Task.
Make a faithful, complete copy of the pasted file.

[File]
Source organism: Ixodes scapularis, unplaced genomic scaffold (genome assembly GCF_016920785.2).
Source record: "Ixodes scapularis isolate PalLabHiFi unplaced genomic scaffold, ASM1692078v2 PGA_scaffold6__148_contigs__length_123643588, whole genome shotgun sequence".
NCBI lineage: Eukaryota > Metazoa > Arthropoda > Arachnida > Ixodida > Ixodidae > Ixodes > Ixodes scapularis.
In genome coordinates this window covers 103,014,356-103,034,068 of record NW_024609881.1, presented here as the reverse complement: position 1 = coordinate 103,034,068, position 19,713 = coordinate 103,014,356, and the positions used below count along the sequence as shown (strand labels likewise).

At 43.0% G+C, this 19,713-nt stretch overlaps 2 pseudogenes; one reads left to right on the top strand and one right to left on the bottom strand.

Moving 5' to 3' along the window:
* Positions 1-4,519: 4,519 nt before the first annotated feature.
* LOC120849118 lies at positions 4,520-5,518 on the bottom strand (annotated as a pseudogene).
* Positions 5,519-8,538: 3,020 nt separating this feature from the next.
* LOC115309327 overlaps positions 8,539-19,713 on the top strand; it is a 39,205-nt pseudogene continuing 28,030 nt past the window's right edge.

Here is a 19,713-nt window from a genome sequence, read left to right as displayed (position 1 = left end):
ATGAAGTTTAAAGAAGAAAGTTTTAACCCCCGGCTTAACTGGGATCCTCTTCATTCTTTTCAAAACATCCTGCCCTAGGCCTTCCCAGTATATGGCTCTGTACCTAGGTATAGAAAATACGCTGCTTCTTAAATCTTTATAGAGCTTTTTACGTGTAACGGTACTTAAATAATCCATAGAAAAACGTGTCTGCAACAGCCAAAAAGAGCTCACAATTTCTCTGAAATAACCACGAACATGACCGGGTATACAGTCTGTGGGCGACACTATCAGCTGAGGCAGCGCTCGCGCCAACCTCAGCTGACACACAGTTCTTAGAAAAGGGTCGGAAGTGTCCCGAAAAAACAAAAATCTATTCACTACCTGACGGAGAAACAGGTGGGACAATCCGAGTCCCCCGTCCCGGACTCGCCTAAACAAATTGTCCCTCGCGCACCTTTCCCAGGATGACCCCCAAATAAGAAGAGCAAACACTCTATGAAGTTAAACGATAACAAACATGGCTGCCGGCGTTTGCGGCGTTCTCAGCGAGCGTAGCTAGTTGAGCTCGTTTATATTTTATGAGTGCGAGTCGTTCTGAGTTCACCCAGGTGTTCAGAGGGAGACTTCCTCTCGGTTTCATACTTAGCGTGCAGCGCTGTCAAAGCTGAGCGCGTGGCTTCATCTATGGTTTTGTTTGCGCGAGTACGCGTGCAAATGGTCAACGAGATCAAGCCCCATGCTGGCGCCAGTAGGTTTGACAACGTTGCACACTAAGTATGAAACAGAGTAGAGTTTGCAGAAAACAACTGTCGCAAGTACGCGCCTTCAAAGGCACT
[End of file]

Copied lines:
Source organism: Ixodes scapularis, unplaced genomic scaffold (genome assembly GCF_016920785.2).
Source record: "Ixodes scapularis isolate PalLabHiFi unplaced genomic scaffold, ASM1692078v2 PGA_scaffold6__148_contigs__length_123643588, whole genome shotgun sequence".
NCBI lineage: Eukaryota > Metazoa > Arthropoda > Arachnida > Ixodida > Ixodidae > Ixodes > Ixodes scapularis.
In genome coordinates this window covers 103,014,356-103,034,068 of record NW_024609881.1, presented here as the reverse complement: position 1 = coordinate 103,034,068, position 19,713 = coordinate 103,014,356, and the positions used below count along the sequence as shown (strand labels likewise).

At 43.0% G+C, this 19,713-nt stretch overlaps 2 pseudogenes; one reads left to right on the top strand and one right to left on the bottom strand.

Moving 5' to 3' along the window:
* Positions 1-4,519: 4,519 nt before the first annotated feature.
* LOC120849118 lies at positions 4,520-5,518 on the bottom strand (annotated as a pseudogene).
* Positions 5,519-8,538: 3,020 nt separating this feature from the next.
* LOC115309327 overlaps positions 8,539-19,713 on the top strand; it is a 39,205-nt pseudogene continuing 28,030 nt past the window's right edge.

Here is a 19,713-nt window from a genome sequence, read left to right as displayed (position 1 = left end):
ATGAAGTTTAAAGAAGAAAGTTTTAACCCCCGGCTTAACTGGGATCCTCTTCATTCTTTTCAAAACATCCTGCCCTAGGCCTTCCCAGTATATGGCTCTGTACCTAGGTATAGAAAATACGCTGCTTCTTAAATCTTTATAGAGCTTTTTACGTGTAACGGTACTTAAATAATCCATAGAAAAACGTGTCTGCAACAGCCAAAAAGAGCTCACAATTTCTCTGAAATAACCACGAACATGACCGGGTATACAGTCTGTGGGCGACACTATCAGCTGAGGCAGCGCTCGCGCCAACCTCAGCTGACACACAGTTCTTAGAAAAGGGTCGGAAGTGTCCCGAAAAAACAAAAATCTATTCACTACCTGACGGAGAAACAGGTGGGACAATCCGAGTCCCCCGTCCCGGACTCGCCTAAACAAATTGTCCCTCGCGCACCTTTCCCAGGATGACCCCCAAATAAGAAGAGCAAACACTCTATGAAGTTAAACGATAACAAACATGGCTGCCGGCGTTTGCGGCGTTCTCAGCGAGCGTAGCTAGTTGAGCTCGTTTATATTTTATGAGTGCGAGTCGTTCTGAGTTCACCCAGGTGTTCAGAGGGAGACTTCCTCTCGGTTTCATACTTAGCGTGCAGCGCTGTCAAAGCTGAGCGCGTGGCTTCATCTATGGTTTTGTTTGCGCGAGTACGCGTGCAAATGGTCAACGAGATCAAGCCCCATGCTGGCGCCAGTAGGTTTGACAACGTTGCACACTAAGTATGAAACAGAGTAGAGTTTGCAGAAAACAACTGTCGCAAGTACGCGCCTTCAAAGGCACT